THE South African Airways (SAA) board will continue to renegotiate a crucial airline leasing arrangement with European manufacturer Airbus, even though the deal has dire financial consequences for the airline and the fiscus and is against the express wishes of the Treasury.

The leasing arrangement with Airbus that was reached in March is a crucial part of SAA’s turnaround plan.

However, SAA chairwoman Dudu Myeni — without the agreement or involvement of SAA executives — unilaterally informed Airbus last month that the contract would be renegotiated.

Nonexecutive board member John Tambi confirmed that the deal was to go ahead.

Treasury director-general Lungisa Fuzile wrote last month to SAA executives, warning of the consequences of this move and voiced strong objections. But Finance Minister Nhlanhla Nene has not taken action against Ms Myeni or compelled her to abandon her plan with the consequence that large financial obligations by SAA will now become due.

There is also other fallout as a result of the deal: nonexecutive director Tony Dixon has resigned, chief financial officer Wolf Meyer’s resignation is imminent and chief commercial officer Sylvain Bosc has been placed on "special leave" and is unlikely to return to the airline.

Mr Bosc, a French national and the only executive with extensive global aviation experience, is negotiating his exit. Both Mr Meyer and Mr Bosc have been the objects of a witch-hunt, say several executives.

Mr Nene met the board of SAA last week to discuss the matter.

He informed them that he required them to provide a new business case and to apply for his consent under section 54 of the Public Finance Management Act (PFMA) to change the structure of the transaction.

At the meeting, the board motivated for renegotiation. The March deal to lease five A330 wide-body planes to SAA will be changed to an outright sale to a third party that would purchase the planes on SAA’s behalf. The third party has not been named by Ms Myeni, either to Airbus or SAA’s executives.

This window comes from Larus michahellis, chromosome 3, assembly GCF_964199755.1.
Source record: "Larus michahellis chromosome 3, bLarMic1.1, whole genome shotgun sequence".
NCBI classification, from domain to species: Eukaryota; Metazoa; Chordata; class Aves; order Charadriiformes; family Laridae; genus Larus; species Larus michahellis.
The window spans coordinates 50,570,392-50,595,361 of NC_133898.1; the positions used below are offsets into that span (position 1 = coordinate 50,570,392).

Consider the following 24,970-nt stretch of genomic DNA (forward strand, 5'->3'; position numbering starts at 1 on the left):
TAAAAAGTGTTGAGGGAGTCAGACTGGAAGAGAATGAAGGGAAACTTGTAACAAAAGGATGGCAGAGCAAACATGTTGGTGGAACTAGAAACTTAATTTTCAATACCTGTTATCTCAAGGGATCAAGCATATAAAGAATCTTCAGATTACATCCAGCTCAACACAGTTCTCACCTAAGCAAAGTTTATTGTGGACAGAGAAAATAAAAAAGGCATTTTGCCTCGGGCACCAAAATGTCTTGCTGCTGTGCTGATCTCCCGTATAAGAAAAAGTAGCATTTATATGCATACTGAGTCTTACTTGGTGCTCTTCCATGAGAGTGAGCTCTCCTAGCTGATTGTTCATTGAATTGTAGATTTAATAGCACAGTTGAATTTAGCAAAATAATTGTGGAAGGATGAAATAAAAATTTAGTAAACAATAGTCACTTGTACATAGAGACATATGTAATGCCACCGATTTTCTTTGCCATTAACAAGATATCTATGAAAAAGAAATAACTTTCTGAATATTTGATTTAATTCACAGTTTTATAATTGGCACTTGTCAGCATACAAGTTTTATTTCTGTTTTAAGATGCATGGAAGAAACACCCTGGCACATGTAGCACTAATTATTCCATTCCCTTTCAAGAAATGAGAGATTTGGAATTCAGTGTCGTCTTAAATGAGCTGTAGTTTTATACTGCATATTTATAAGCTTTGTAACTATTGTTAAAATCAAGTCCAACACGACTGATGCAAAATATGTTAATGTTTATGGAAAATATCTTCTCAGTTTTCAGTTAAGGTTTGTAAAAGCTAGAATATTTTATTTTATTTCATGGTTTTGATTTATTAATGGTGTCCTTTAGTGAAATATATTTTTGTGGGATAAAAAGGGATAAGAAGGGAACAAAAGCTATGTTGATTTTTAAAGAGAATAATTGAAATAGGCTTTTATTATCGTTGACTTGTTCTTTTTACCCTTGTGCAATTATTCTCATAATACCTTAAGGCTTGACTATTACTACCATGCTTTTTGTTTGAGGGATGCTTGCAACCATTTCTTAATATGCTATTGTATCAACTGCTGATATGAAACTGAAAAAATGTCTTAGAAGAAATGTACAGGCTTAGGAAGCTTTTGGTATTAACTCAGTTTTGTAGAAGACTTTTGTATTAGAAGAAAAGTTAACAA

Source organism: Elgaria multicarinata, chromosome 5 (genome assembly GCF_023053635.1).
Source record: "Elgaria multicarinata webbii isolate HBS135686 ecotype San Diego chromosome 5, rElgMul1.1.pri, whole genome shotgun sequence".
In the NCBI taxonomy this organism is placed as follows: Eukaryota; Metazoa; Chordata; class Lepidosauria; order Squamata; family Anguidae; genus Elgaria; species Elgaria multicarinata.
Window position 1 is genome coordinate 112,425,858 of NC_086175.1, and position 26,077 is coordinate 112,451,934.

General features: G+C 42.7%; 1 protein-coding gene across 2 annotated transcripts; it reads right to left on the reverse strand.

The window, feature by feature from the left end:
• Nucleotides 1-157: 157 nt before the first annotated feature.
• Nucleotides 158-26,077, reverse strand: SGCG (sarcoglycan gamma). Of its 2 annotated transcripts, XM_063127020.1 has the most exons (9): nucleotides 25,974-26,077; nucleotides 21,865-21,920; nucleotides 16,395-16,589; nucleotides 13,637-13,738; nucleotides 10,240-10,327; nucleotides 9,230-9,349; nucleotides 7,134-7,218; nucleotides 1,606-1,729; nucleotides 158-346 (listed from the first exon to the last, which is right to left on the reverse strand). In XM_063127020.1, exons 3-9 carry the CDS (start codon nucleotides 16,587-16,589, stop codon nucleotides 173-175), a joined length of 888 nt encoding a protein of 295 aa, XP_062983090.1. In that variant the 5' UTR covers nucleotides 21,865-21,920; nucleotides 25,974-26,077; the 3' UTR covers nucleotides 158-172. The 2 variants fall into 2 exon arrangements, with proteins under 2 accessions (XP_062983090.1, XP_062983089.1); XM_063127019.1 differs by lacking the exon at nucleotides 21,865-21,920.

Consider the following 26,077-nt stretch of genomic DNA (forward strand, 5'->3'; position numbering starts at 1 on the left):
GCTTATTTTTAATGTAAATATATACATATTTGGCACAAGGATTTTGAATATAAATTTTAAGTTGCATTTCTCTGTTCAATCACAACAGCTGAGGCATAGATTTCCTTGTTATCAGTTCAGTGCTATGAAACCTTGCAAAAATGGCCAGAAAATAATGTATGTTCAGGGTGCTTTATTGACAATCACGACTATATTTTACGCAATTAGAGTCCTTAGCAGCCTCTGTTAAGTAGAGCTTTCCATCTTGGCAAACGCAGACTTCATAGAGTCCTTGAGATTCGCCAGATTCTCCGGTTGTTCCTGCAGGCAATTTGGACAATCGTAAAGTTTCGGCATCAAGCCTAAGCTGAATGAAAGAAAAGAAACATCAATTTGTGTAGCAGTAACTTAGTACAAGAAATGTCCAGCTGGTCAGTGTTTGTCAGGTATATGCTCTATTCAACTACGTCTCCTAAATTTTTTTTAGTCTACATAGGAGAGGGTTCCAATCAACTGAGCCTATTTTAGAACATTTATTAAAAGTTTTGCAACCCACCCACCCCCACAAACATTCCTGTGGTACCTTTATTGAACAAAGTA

The introduction of a third party would not pass scrutiny by Airbus regulators and would not be acceptable.

If a third party is introduced it would amount, say SAA executives, "to by-passing the procurement process".

Ms Myeni did not reply to requests for comment. Following last week’s meeting with Mr Nene, Mr Tambi said: "Mr Nene has now been given a clearer understanding on the implications of the transaction.

"The reasons for the negotiation were made clear. The chairperson has also written to the minister. It is going ahead," he said in an interview on Tuesday.

Treasury spokeswoman Phumza Macanda declined to answer detailed questions other than to say that any material change to the Airbus contract required the explicit permission of the finance minister.

"All we can say is that the minister (has previously) approved a structure. Should there be a change to that, SAA would need to submit a PFMA section 54 application for approval and such an application has not been received from SAA," she said.

Mr Nene’s decision to wait for such an application from Ms Myeni without taking any action to prevent her from going ahead will cost the airline and the fiscus dearly.

The leasing arrangement negotiated in March will fall away and the contract will revert to its previous iteration. In this version, financial obligations — cash payments — of R1.5bn will need to be made in the next month. In addition to this, the airline will suffer a R1.6bn bottom-line loss from failing to lease the aircraft as promised.

In his letter, Mr Fuzile spelled out the implication of this to SAA and the fiscus, which in the light of SAA’s cash flow constraints would ultimately have to pay up.

"The (renegotiation) would result in SAA defaulting on its obligations and payments would be triggered under existing government guarantees. This would place the already tight fiscus in an untenable position," reads his letter.

Asked whether Mr Nene was aware that the cash obligations would now become due, Ms Macanda said he was. She declined to answer why Mr Nene had not taken steps to suspend Ms Myeni, who is arguably in breach of her fiduciary responsibilities.

Ms Myeni enjoys a close relationship with President Jacob Zuma and has hosted meetings with SAA executives at his home.

While Mr Nene may believe he should tread lightly due to the political sensitivities surrounding SAA, should the crisis have a knock-on effect on Treasury’s fiscal targets and its ability to rein in spending, SA’s credibility with investors and the markets may be called into question.